This Rule also applies to communications with any person, whether or not a party to a formal adjudicative proceeding, contract, or negotiation, who is represented by counsel concerning the matter to which the communication relates.
 In the case of
an a represented organization, this
Rule prohibits communications by a lawyer
for another person or entity concerning the matter in representation with
persons having a
managerial responsibility on behalf a constituent of the organization ,
and with any other person
whose who supervises, directs, or regularly consults with the organization's lawyer
matter or who has authority to obligate the organization with respect to the matter or whose
omission in connection with that the matter may be imputed to the
organization for purposes of civil
or criminal liability or whose statement may constitute an admission on the part of the
If an agent or employee a constituent of the organization is represented
in the matter by his or her
own counsel, the consent by that counsel to a communication will be sufficient for purposes of
Rule. Compare Rule 3.4(f). The prohibition of this Rule does not apply to contact with
unrepresented former agents or employees constituent of the
represented organization (although
Rule 4.3 does then apply); however, the lawyer making the contact must take care not to
induce the former agent/employee constituent to reveal information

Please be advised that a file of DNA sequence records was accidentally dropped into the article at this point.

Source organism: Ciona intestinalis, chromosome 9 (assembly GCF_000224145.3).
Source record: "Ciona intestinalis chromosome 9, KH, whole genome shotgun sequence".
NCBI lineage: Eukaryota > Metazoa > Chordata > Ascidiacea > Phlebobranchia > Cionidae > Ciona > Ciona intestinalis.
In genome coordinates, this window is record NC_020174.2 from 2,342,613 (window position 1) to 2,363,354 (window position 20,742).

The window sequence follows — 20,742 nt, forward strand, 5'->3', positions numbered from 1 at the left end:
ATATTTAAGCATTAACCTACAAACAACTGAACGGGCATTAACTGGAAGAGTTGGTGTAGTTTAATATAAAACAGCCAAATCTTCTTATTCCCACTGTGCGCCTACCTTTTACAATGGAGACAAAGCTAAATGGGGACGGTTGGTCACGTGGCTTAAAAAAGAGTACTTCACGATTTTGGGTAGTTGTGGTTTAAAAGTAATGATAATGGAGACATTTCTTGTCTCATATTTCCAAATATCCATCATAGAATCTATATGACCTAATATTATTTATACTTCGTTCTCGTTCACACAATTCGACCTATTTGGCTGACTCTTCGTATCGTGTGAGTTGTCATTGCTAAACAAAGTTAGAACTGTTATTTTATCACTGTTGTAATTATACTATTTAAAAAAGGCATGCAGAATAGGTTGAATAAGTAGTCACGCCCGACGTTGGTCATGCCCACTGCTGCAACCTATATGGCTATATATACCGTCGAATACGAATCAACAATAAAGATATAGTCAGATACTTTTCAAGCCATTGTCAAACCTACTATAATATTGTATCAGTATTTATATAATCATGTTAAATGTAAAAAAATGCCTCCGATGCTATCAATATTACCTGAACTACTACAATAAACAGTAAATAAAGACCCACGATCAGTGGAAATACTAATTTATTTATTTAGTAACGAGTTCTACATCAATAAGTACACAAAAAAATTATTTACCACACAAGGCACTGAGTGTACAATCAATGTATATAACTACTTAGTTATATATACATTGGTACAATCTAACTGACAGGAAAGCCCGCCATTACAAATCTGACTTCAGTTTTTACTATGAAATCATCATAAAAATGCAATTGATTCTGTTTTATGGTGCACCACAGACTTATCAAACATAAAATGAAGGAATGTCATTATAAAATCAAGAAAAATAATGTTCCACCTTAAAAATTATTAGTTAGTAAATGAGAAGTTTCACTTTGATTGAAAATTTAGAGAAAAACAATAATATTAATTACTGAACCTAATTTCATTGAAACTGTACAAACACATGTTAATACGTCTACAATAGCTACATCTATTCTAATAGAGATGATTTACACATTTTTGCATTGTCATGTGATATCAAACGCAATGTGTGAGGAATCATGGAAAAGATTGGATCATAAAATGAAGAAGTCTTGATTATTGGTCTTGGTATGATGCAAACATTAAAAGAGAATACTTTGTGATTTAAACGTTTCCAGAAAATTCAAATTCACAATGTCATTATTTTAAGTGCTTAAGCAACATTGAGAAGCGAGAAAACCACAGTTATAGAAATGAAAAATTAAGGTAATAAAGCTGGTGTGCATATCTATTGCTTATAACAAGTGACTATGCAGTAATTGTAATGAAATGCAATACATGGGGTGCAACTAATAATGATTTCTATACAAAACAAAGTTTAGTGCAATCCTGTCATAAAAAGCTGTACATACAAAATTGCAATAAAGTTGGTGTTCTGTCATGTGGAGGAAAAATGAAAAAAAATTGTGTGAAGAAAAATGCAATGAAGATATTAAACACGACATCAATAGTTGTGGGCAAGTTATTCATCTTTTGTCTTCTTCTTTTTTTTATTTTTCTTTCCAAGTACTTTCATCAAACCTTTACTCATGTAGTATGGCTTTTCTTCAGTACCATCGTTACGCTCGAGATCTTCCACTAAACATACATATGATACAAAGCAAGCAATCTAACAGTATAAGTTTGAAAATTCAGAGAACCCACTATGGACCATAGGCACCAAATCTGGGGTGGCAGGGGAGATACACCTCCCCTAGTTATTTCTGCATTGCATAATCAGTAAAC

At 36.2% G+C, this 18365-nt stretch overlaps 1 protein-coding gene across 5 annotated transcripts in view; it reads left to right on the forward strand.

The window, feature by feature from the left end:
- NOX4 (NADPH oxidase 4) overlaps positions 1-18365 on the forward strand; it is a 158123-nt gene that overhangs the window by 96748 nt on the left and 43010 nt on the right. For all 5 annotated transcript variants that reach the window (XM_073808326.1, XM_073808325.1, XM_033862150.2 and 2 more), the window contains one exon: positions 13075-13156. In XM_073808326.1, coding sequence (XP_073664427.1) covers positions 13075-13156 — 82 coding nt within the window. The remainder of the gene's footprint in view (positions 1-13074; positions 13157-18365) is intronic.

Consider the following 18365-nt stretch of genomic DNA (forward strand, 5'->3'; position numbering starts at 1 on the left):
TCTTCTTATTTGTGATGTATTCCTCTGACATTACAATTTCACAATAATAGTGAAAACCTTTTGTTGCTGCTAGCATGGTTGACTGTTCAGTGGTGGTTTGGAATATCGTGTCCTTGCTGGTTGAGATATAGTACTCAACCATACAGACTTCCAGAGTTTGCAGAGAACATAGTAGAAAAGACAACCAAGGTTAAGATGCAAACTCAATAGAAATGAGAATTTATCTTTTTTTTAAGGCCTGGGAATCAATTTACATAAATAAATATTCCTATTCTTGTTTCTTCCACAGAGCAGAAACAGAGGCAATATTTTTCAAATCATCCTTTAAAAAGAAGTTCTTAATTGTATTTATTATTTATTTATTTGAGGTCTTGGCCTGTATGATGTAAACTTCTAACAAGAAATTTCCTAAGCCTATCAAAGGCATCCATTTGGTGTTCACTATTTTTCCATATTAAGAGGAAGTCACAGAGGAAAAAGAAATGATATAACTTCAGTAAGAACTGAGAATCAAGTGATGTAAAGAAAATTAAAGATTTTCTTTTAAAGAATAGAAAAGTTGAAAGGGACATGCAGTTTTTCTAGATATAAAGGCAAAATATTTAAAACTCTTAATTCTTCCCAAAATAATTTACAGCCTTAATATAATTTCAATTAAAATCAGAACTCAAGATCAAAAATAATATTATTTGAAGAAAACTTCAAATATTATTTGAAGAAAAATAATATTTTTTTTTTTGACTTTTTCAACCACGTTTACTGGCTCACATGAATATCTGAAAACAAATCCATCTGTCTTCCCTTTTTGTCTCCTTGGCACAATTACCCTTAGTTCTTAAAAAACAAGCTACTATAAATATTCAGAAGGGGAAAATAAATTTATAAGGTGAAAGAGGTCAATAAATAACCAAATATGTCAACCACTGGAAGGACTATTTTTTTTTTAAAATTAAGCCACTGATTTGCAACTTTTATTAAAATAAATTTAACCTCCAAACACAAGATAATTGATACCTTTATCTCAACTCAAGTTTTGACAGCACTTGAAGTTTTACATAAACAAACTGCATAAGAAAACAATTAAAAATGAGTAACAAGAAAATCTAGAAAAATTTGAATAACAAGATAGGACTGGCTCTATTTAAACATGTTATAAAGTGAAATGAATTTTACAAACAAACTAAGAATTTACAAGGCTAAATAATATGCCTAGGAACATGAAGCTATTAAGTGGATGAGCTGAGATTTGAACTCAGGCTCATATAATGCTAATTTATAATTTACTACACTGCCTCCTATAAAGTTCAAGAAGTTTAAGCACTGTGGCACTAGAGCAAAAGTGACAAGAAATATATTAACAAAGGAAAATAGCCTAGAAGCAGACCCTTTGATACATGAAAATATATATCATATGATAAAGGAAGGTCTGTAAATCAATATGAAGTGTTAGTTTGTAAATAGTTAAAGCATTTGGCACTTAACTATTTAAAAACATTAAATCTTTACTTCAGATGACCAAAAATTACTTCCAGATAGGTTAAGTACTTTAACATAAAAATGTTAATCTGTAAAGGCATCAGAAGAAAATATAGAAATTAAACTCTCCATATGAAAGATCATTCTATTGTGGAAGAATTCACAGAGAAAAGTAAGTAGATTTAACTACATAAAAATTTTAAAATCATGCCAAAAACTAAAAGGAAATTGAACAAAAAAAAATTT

that may be protected by the
privilege attached to attorney/client lawyer-client communications to
the extent of the person's
contacts, while an agent or employee a constituent, with her or his
former employer's counsel.
 The prohibition on communications with a represented person only applies,
circumstances where the lawyer knows that the person is in fact represented in the matter to be
discussed. This means that the lawyer has actual knowledge of the fact of the representation; but
such actual knowledge may be inferred from the circumstances. See
Rule 1.0(g). Such an
inference may arise in circumstances where there is substantial reason to believe that the person
whom communication is sought is represented in the matter to be discussed. Thus, a
evade the requirement of obtaining the consent of counsel by closing eyes to the obvious.
 This Rule applies even though the represented person initiates or consents to the communication. A lawyer must immediately terminate communication with a person if, after commencing communication, the lawyer learns that the person is one with whom communication is not permitted by this Rule.
 In the event the person with whom the lawyer communicates is not known to be represented by counsel in the matter, the lawyer's communications are subject to Rule 4.3.
Reference: Minutes of the Professional Conduct Subcommittee of the Attorney Standards Committee on 09/20/85 and 10/18/85; Minutes of the Joint Committee on Attorney Standards Meeting of 12/12/97, 06/08/04, 04/08/05, 06/14/05.